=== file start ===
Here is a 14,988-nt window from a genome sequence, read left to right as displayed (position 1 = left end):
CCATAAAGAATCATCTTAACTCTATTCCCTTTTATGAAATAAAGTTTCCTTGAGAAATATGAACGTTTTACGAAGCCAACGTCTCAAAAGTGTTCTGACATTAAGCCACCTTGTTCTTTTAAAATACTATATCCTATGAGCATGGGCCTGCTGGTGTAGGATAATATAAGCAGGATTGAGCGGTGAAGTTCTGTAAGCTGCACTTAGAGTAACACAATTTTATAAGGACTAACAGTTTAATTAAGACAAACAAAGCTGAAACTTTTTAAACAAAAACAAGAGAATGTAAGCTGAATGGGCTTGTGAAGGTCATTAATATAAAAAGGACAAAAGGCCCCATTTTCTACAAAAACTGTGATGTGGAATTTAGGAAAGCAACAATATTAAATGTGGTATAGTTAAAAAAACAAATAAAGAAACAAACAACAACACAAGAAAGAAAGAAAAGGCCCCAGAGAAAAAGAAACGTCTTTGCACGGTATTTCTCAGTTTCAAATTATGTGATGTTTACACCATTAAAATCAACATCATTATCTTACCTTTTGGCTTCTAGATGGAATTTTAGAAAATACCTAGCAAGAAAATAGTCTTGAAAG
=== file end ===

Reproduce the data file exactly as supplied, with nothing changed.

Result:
Here is a 14,988-nt window from a genome sequence, read left to right as displayed (position 1 = left end):
CCATAAAGAATCATCTTAACTCTATTCCCTTTTATGAAATAAAGTTTCCTTGAGAAATATGAACGTTTTACGAAGCCAACGTCTCAAAAGTGTTCTGACATTAAGCCACCTTGTTCTTTTAAAATACTATATCCTATGAGCATGGGCCTGCTGGTGTAGGATAATATAAGCAGGATTGAGCGGTGAAGTTCTGTAAGCTGCACTTAGAGTAACACAATTTTATAAGGACTAACAGTTTAATTAAGACAAACAAAGCTGAAACTTTTTAAACAAAAACAAGAGAATGTAAGCTGAATGGGCTTGTGAAGGTCATTAATATAAAAAGGACAAAAGGCCCCATTTTCTACAAAAACTGTGATGTGGAATTTAGGAAAGCAACAATATTAAATGTGGTATAGTTAAAAAAACAAATAAAGAAACAAACAACAACACAAGAAAGAAAGAAAAGGCCCCAGAGAAAAAGAAACGTCTTTGCACGGTATTTCTCAGTTTCAAATTATGTGATGTTTACACCATTAAAATCAACATCATTATCTTACCTTTTGGCTTCTAGATGGAATTTTAGAAAATACCTAGCAAGAAAATAGTCTTGAAAG